The key to unlocking these savings and streamlining payment processing is integrating the financial information and supply chains. For instance, new MasterCard Corporate Payment Solutions enable the integration of corporate purchasing card programs and procurement information with most leading enterprise resource planning (ERP) systems and accounting packages. By using these tools, companies enjoy unprecedented control over their business finances.
MasterCard currently partners with leading business service providers to offer corporations smart, effective and efficient tools that can have a positive bottom line impact. Its recent partnerships with premiere hotel brands to implement a hotel expense data management solution provides a good example. The solution gives business travelers who use a MasterCard corporate payment card the ability to access highly detailed transaction information such as hotel room rates, telephone charges, business center fees and taxes. This hotel folio data is captured electronically and may be incorporated into a company’s expense analysis and management reporting system.
As a result, the accounts payable process is streamlined and business travelers are free from having to manually input hotel-related travel expenses, which can be tedious, time-consuming and subject to error. In addition, the hotel data management system integrates with MasterCard ExpenSys, an electronic expense reporting solution, created in tandem with leading expense management system providers, which offers a range of fully-electronic solutions for managing travel expenses. For financial executives, these services provide a greater degree of analysis and oversight in terms of corporate travel spending.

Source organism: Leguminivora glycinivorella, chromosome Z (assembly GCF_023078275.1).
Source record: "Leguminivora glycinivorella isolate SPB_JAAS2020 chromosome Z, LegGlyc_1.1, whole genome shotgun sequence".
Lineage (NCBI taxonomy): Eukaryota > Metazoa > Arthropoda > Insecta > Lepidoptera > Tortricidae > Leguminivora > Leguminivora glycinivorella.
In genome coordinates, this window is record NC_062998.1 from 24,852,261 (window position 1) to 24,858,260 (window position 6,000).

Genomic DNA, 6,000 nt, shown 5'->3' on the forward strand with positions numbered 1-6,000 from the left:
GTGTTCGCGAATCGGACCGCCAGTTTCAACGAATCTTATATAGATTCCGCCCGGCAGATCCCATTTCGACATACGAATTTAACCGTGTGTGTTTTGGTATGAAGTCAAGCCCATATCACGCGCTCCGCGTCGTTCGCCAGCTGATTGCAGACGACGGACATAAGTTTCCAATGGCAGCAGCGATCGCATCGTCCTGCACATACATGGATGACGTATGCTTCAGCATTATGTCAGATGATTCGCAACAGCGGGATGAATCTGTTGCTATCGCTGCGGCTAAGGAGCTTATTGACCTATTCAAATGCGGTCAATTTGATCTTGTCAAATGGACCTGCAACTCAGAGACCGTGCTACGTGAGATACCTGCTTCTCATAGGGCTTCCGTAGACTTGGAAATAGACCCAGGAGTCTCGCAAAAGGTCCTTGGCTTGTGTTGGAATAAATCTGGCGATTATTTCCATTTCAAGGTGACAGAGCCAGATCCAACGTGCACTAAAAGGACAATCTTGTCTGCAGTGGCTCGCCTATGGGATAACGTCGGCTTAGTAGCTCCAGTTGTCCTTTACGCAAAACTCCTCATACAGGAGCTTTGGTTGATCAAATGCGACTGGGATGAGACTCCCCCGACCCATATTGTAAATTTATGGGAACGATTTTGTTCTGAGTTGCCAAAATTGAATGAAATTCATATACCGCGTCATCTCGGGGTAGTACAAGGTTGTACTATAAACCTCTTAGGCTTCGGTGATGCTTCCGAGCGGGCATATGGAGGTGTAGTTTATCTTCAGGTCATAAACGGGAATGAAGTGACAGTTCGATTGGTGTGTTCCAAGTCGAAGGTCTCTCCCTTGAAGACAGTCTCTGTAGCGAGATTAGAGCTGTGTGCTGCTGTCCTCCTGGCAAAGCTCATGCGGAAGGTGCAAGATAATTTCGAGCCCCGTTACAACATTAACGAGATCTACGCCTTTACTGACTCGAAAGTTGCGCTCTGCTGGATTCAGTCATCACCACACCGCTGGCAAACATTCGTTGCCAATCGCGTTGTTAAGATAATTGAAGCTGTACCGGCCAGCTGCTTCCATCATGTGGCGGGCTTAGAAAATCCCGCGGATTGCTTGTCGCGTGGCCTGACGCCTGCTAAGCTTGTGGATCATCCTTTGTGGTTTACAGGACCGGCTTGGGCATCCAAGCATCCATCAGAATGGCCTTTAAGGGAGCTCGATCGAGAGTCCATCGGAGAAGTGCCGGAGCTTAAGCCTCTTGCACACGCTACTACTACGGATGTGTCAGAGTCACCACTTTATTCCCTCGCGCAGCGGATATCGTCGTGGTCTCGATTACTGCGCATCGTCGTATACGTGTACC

MasterCard ExpenSys is just one illustration of MasterCard’s Corporate Payment Solutions that easily integrate payment data within companies’ existing back-end technology systems. MasterCard e-P3 is another interesting application. It is a new electronic payment and information management service that integrates MasterCard settlement solutions in electronic invoice presentment and payment systems to provide businesses with paperless end-to-end e-commerce. The service allows buyers and sellers to collaborate within a single environment, streamline their respective processes and use the MasterCard Corporate Purchasing Card for payment. MasterCard e-P3 is easily deployed and supports a variety of ERP and accounting systems, including Oracle, PeopleSoft and SAP.
Companies that embrace the cashless concept and integrate related technologies are optimizing their expense monitoring, reporting and auditing functions, reducing costs and improving productivity. Paper-based payments, petty cash vouchers and advances, expense reports, payroll checks and medical claim forms, like the manual typewriter, will soon be just relics of the past. They are being replaced by payment options and systems that are better suited to the realities of today’s highly competitive business environment that requires organizations to be agile, responsive and able to track and control expenses around the world in any currency, as well as integrate related data and generate reports at a moment’s notice.
With cash no longer a necessity, organizations that continue to rely on it could well be placing themselves at a competitive disadvantage. Cashless businesses are at a distinct advantage, as they are empowered to gather the critical data they need to compete effectively and profitably.